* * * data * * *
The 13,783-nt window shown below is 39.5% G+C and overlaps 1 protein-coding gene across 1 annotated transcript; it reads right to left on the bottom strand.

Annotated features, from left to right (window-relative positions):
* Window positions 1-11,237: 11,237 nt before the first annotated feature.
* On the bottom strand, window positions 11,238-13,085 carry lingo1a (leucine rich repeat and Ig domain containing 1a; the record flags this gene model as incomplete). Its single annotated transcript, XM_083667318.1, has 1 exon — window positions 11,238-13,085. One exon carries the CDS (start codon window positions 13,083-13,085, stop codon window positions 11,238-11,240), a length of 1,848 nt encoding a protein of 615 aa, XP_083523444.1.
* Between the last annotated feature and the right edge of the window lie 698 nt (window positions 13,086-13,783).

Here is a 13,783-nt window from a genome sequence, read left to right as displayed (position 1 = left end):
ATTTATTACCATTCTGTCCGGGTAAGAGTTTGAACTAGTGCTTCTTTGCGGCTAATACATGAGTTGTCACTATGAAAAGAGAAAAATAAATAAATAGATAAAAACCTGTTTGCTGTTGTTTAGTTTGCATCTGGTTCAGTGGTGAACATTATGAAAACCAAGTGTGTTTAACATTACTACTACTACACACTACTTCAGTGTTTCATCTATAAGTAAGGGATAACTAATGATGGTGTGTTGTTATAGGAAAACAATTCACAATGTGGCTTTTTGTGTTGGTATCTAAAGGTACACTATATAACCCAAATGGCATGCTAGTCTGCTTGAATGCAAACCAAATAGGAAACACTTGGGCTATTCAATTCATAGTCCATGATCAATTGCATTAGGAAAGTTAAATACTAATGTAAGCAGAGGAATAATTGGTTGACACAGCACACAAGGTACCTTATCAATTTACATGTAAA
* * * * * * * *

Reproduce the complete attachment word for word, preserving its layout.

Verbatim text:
The 13,783-nt window shown below is 39.5% G+C and overlaps 1 protein-coding gene across 1 annotated transcript; it reads right to left on the bottom strand.

Annotated features, from left to right (window-relative positions):
* Window positions 1-11,237: 11,237 nt before the first annotated feature.
* On the bottom strand, window positions 11,238-13,085 carry lingo1a (leucine rich repeat and Ig domain containing 1a; the record flags this gene model as incomplete). Its single annotated transcript, XM_083667318.1, has 1 exon — window positions 11,238-13,085. One exon carries the CDS (start codon window positions 13,083-13,085, stop codon window positions 11,238-11,240), a length of 1,848 nt encoding a protein of 615 aa, XP_083523444.1.
* Between the last annotated feature and the right edge of the window lie 698 nt (window positions 13,086-13,783).

Here is a 13,783-nt window from a genome sequence, read left to right as displayed (position 1 = left end):
ATTTATTACCATTCTGTCCGGGTAAGAGTTTGAACTAGTGCTTCTTTGCGGCTAATACATGAGTTGTCACTATGAAAAGAGAAAAATAAATAAATAGATAAAAACCTGTTTGCTGTTGTTTAGTTTGCATCTGGTTCAGTGGTGAACATTATGAAAACCAAGTGTGTTTAACATTACTACTACTACACACTACTTCAGTGTTTCATCTATAAGTAAGGGATAACTAATGATGGTGTGTTGTTATAGGAAAACAATTCACAATGTGGCTTTTTGTGTTGGTATCTAAAGGTACACTATATAACCCAAATGGCATGCTAGTCTGCTTGAATGCAAACCAAATAGGAAACACTTGGGCTATTCAATTCATAGTCCATGATCAATTGCATTAGGAAAGTTAAATACTAATGTAAGCAGAGGAATAATTGGTTGACACAGCACACAAGGTACCTTATCAATTTACATGTAAA